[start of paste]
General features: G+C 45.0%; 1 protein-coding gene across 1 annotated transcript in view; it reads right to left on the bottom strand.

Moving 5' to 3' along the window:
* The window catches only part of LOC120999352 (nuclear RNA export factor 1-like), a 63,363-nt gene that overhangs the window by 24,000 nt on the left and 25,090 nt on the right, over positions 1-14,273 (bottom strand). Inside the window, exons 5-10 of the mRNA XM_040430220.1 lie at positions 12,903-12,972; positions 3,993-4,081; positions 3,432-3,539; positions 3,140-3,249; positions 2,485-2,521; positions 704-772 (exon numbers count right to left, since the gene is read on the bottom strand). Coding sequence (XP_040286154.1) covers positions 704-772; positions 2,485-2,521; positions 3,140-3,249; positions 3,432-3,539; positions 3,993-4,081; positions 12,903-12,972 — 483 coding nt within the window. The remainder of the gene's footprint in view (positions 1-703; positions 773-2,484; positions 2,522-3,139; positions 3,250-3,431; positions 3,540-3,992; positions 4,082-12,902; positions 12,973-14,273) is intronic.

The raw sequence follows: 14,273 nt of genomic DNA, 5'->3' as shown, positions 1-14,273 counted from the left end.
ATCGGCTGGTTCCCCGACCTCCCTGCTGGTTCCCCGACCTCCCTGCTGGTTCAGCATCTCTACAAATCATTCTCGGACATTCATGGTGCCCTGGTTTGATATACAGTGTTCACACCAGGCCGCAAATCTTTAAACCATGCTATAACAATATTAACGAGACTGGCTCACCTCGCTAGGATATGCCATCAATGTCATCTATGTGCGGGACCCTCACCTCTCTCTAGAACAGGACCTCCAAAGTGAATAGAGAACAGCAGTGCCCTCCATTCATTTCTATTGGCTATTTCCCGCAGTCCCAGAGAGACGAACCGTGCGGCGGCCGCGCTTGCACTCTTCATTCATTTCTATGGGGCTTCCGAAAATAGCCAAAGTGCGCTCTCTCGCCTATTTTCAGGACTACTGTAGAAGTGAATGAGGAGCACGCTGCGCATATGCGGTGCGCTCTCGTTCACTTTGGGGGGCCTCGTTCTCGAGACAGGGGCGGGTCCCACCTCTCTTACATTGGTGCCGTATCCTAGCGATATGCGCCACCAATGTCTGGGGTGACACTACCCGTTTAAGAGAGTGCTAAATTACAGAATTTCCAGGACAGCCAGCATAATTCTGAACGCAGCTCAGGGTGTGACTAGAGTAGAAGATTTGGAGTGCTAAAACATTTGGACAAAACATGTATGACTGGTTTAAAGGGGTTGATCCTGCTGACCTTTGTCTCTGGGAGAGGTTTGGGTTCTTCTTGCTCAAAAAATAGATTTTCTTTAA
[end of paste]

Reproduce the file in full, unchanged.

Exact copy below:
General features: G+C 45.0%; 1 protein-coding gene across 1 annotated transcript in view; it reads right to left on the bottom strand.

Moving 5' to 3' along the window:
* The window catches only part of LOC120999352 (nuclear RNA export factor 1-like), a 63,363-nt gene that overhangs the window by 24,000 nt on the left and 25,090 nt on the right, over positions 1-14,273 (bottom strand). Inside the window, exons 5-10 of the mRNA XM_040430220.1 lie at positions 12,903-12,972; positions 3,993-4,081; positions 3,432-3,539; positions 3,140-3,249; positions 2,485-2,521; positions 704-772 (exon numbers count right to left, since the gene is read on the bottom strand). Coding sequence (XP_040286154.1) covers positions 704-772; positions 2,485-2,521; positions 3,140-3,249; positions 3,432-3,539; positions 3,993-4,081; positions 12,903-12,972 — 483 coding nt within the window. The remainder of the gene's footprint in view (positions 1-703; positions 773-2,484; positions 2,522-3,139; positions 3,250-3,431; positions 3,540-3,992; positions 4,082-12,902; positions 12,973-14,273) is intronic.

The raw sequence follows: 14,273 nt of genomic DNA, 5'->3' as shown, positions 1-14,273 counted from the left end.
ATCGGCTGGTTCCCCGACCTCCCTGCTGGTTCCCCGACCTCCCTGCTGGTTCAGCATCTCTACAAATCATTCTCGGACATTCATGGTGCCCTGGTTTGATATACAGTGTTCACACCAGGCCGCAAATCTTTAAACCATGCTATAACAATATTAACGAGACTGGCTCACCTCGCTAGGATATGCCATCAATGTCATCTATGTGCGGGACCCTCACCTCTCTCTAGAACAGGACCTCCAAAGTGAATAGAGAACAGCAGTGCCCTCCATTCATTTCTATTGGCTATTTCCCGCAGTCCCAGAGAGACGAACCGTGCGGCGGCCGCGCTTGCACTCTTCATTCATTTCTATGGGGCTTCCGAAAATAGCCAAAGTGCGCTCTCTCGCCTATTTTCAGGACTACTGTAGAAGTGAATGAGGAGCACGCTGCGCATATGCGGTGCGCTCTCGTTCACTTTGGGGGGCCTCGTTCTCGAGACAGGGGCGGGTCCCACCTCTCTTACATTGGTGCCGTATCCTAGCGATATGCGCCACCAATGTCTGGGGTGACACTACCCGTTTAAGAGAGTGCTAAATTACAGAATTTCCAGGACAGCCAGCATAATTCTGAACGCAGCTCAGGGTGTGACTAGAGTAGAAGATTTGGAGTGCTAAAACATTTGGACAAAACATGTATGACTGGTTTAAAGGGGTTGATCCTGCTGACCTTTGTCTCTGGGAGAGGTTTGGGTTCTTCTTGCTCAAAAAATAGATTTTCTTTAA